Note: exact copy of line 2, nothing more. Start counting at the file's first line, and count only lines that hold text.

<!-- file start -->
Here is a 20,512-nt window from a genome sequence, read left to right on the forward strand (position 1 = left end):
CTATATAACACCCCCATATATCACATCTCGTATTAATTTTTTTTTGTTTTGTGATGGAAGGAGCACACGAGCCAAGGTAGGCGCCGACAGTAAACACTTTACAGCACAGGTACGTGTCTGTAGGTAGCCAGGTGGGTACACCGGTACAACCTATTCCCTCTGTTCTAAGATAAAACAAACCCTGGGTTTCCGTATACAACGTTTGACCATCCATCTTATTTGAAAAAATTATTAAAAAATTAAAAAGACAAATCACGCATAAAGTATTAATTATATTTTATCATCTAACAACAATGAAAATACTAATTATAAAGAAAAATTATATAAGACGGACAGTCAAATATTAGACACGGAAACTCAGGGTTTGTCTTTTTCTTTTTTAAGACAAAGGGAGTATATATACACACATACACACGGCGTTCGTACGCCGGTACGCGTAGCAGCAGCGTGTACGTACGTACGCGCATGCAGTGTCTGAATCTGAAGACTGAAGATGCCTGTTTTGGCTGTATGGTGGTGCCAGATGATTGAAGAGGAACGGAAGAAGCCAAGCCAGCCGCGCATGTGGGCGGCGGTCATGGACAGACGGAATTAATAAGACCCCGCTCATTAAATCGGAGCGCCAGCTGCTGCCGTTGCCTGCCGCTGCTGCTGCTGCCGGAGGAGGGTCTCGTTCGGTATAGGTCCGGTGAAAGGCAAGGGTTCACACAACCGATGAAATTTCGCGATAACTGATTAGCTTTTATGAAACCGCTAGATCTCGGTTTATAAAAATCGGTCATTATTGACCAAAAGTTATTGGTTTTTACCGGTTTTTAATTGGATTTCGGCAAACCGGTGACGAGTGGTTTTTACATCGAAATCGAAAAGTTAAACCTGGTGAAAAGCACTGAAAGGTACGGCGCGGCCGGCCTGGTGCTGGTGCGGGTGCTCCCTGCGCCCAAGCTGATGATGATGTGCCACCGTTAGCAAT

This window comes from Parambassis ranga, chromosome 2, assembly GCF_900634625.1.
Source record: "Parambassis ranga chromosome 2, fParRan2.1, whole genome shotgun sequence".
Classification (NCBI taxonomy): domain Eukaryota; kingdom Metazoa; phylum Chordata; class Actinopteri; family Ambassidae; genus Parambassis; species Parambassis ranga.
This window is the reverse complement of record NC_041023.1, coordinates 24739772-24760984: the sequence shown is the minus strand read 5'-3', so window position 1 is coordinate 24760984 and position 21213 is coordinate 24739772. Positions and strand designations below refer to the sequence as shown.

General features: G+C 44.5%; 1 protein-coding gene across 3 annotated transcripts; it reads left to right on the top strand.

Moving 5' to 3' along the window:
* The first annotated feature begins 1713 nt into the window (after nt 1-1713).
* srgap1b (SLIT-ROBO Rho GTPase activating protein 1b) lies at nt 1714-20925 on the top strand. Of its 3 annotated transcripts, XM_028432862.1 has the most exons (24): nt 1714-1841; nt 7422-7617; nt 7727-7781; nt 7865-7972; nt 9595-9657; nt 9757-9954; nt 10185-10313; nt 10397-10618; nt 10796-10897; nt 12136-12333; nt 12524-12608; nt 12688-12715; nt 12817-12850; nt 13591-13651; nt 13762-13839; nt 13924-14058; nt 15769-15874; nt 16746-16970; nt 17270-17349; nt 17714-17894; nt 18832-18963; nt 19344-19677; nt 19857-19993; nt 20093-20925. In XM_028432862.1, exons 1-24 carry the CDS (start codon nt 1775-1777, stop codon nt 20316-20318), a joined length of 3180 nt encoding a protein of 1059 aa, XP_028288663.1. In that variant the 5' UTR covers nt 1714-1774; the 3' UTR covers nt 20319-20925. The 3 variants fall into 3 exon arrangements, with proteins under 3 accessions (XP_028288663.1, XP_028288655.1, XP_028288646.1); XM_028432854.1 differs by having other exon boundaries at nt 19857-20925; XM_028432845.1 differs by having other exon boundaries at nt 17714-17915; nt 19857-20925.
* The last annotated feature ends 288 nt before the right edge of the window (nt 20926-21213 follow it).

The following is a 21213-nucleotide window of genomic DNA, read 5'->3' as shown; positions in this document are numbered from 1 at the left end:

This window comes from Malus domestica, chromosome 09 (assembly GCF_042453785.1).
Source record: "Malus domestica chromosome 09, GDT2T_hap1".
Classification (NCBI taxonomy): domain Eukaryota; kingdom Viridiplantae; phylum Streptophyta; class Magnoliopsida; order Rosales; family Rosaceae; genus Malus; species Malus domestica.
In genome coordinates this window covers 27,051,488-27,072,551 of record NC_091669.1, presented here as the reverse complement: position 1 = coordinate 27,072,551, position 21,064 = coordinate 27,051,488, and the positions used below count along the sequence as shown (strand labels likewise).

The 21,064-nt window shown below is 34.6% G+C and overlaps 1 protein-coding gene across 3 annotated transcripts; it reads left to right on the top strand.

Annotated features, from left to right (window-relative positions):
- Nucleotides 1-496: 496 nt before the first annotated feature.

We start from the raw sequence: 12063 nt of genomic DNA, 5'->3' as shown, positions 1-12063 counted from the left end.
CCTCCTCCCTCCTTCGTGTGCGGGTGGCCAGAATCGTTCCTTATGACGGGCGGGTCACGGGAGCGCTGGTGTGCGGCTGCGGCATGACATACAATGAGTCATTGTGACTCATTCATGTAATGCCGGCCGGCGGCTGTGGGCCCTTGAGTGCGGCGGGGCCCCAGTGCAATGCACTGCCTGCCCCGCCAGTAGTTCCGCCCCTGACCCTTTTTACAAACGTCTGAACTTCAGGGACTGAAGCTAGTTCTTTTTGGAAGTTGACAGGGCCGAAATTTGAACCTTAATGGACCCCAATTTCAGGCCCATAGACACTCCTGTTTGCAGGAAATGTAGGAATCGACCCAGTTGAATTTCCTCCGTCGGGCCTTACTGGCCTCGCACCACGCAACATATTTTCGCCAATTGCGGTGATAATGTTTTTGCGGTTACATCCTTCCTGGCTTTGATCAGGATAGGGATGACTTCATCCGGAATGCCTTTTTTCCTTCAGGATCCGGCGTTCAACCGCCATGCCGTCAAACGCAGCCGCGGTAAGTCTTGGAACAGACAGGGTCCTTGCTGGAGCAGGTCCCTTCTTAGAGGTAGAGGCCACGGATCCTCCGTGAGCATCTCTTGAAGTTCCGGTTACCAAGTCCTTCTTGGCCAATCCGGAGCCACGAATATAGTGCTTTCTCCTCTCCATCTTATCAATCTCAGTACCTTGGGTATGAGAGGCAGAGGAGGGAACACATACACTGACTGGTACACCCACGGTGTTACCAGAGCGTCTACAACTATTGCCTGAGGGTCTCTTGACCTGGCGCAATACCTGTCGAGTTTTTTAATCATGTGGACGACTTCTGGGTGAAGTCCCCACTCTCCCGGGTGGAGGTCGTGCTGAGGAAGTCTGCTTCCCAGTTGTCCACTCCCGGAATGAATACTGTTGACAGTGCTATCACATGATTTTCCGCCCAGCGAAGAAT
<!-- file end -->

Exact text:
CTATATAACACCCCCATATATCACATCTCGTATTAATTTTTTTTTGTTTTGTGATGGAAGGAGCACACGAGCCAAGGTAGGCGCCGACAGTAAACACTTTACAGCACAGGTACGTGTCTGTAGGTAGCCAGGTGGGTACACCGGTACAACCTATTCCCTCTGTTCTAAGATAAAACAAACCCTGGGTTTCCGTATACAACGTTTGACCATCCATCTTATTTGAAAAAATTATTAAAAAATTAAAAAGACAAATCACGCATAAAGTATTAATTATATTTTATCATCTAACAACAATGAAAATACTAATTATAAAGAAAAATTATATAAGACGGACAGTCAAATATTAGACACGGAAACTCAGGGTTTGTCTTTTTCTTTTTTAAGACAAAGGGAGTATATATACACACATACACACGGCGTTCGTACGCCGGTACGCGTAGCAGCAGCGTGTACGTACGTACGCGCATGCAGTGTCTGAATCTGAAGACTGAAGATGCCTGTTTTGGCTGTATGGTGGTGCCAGATGATTGAAGAGGAACGGAAGAAGCCAAGCCAGCCGCGCATGTGGGCGGCGGTCATGGACAGACGGAATTAATAAGACCCCGCTCATTAAATCGGAGCGCCAGCTGCTGCCGTTGCCTGCCGCTGCTGCTGCTGCCGGAGGAGGGTCTCGTTCGGTATAGGTCCGGTGAAAGGCAAGGGTTCACACAACCGATGAAATTTCGCGATAACTGATTAGCTTTTATGAAACCGCTAGATCTCGGTTTATAAAAATCGGTCATTATTGACCAAAAGTTATTGGTTTTTACCGGTTTTTAATTGGATTTCGGCAAACCGGTGACGAGTGGTTTTTACATCGAAATCGAAAAGTTAAACCTGGTGAAAAGCACTGAAAGGTACGGCGCGGCCGGCCTGGTGCTGGTGCGGGTGCTCCCTGCGCCCAAGCTGATGATGATGTGCCACCGTTAGCAAT